Like branches on a tree

Let me show you today another one of the pictures that decorate the walls in my house:

Drawing of a tree and some text
FAMILY: like branches on a tree, we all grow in different directions… Yet our roots remain as one.

I love this picture because it joins two ideas that I find really interesting. Belonging to a family means sharing our roots: as its members, we all come from a common place, we share some history, the history our ancestors started and we get to continue.

But like branches on a tree, from that common root, each of us grows in our own way and in our own time. Some of us look more like other branches of the tree, and others, less so. Some of us grow closer together, and others, further apart. And that´s all good. Each branch searches for its own path forward, always getting nourishment, knowingly or unknowingly, from the roots and the trunk that hold them.

I guess I big part of our mission as parents is exactly this: being a solid base from which to provide our children with everything they may need, of course including physical and emotional nourishment, but also the space and freedom they require to grow and evolve following their own style, and trust in the knowledge that they will find their own way in life.


Sometimes when we´re thinking about a problem we want to resolve, especially if we´re a bit on the perfectionist side, it happens that we fall into the trap of thinking two things: first, that there´s only one “ideal” or “perfect” solution for that particular problem, and second, that there´s only one possible way to get to that solution.

We forget that as human beings we are all different, and the same way the situations that each one of us can encounter in life are potentially infinite, such is also our creativity to find solutions, as long as we give ourselves a confidence vote.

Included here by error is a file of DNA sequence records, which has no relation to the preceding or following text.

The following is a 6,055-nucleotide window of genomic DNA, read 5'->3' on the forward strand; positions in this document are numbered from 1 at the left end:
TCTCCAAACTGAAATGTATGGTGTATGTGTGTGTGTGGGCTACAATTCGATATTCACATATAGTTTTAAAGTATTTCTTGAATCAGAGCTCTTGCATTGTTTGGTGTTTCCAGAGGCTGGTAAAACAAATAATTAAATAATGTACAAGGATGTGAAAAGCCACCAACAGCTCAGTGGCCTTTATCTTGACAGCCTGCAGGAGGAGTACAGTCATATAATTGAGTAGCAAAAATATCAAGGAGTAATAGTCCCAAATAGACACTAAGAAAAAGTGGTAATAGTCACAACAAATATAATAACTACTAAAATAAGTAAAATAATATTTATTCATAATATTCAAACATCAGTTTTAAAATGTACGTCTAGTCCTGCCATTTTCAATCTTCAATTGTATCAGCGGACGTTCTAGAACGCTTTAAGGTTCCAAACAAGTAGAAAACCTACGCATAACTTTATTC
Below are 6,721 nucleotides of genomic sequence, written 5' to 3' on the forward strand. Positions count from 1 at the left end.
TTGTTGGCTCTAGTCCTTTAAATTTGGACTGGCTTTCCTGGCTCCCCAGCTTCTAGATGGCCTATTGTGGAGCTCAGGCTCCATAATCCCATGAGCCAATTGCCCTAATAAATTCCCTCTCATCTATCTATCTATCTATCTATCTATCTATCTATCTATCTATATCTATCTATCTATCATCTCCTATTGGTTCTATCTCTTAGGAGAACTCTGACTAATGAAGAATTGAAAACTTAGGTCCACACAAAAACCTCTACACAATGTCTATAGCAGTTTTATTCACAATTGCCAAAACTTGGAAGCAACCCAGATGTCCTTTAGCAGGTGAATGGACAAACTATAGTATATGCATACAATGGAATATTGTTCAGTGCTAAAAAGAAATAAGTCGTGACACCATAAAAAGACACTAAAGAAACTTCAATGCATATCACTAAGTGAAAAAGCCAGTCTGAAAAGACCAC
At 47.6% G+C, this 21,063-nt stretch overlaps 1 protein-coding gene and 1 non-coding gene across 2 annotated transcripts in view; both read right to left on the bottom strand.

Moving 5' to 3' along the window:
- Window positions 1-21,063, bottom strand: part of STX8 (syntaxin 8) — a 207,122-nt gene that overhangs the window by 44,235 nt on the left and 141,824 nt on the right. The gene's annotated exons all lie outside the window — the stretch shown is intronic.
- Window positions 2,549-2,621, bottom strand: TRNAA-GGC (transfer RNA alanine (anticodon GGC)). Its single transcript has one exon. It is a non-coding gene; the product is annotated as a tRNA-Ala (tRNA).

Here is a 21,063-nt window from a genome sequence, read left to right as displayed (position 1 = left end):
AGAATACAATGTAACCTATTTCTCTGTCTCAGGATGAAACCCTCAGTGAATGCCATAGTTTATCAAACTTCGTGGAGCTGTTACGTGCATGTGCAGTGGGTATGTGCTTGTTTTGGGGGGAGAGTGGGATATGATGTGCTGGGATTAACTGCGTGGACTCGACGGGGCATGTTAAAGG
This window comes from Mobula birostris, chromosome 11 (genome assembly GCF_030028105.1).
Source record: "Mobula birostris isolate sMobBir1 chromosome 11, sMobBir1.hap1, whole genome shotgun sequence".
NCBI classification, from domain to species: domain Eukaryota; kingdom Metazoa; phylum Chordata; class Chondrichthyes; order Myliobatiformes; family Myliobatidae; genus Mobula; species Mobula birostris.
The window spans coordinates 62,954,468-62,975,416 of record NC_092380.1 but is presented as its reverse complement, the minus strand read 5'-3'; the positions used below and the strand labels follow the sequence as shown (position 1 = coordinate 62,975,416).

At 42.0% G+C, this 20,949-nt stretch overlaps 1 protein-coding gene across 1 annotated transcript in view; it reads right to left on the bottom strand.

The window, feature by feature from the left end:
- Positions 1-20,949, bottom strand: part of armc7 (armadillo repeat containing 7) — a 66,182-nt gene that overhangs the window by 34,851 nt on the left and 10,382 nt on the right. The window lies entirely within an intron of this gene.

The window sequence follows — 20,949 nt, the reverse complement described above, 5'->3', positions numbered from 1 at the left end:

But you see, sometimes along the way we lose that confidence, like when we´re putting together a side of the Rubik´s cube, and in doing so we dismantle another side. Sometimes when we make a change, we unintentionally stir other things up, because everything is related.

Maybe the secret is to start thinking about life as an experiment, and instead of trying to get to that perfectly put together Rubik´s cube, which is also so rigid and immovable (and boring!), with all its coloured little squares slotted on their corresponding sides, we could decide to find our own combination, the one that works for each one of us. Our cube doesn´t have to look like anyone else´s cube, or be the exact same for as long as we live.

And how do you achieve that? Well, by trying different configurations. I´m a big fan of intermediate solutions, that is, making small changes that slowly get us closer to where we want to be, knowing that we can always modify the experiment and change course if we so decide, as we start getting new results and making new discoveries.

And I´m saying small changes, because if they´re too big, they may not last long, or they may seem so difficult that we end up giving up, or worse, not even trying in the first place. So let´s go bit by bit: what happens if I move this piece slightly toward this side? Or if I swap this colour with that other one?

Apparently, a Rubik´s cube can be configured in 43 quintillion different ways… How does today´s combination look for you?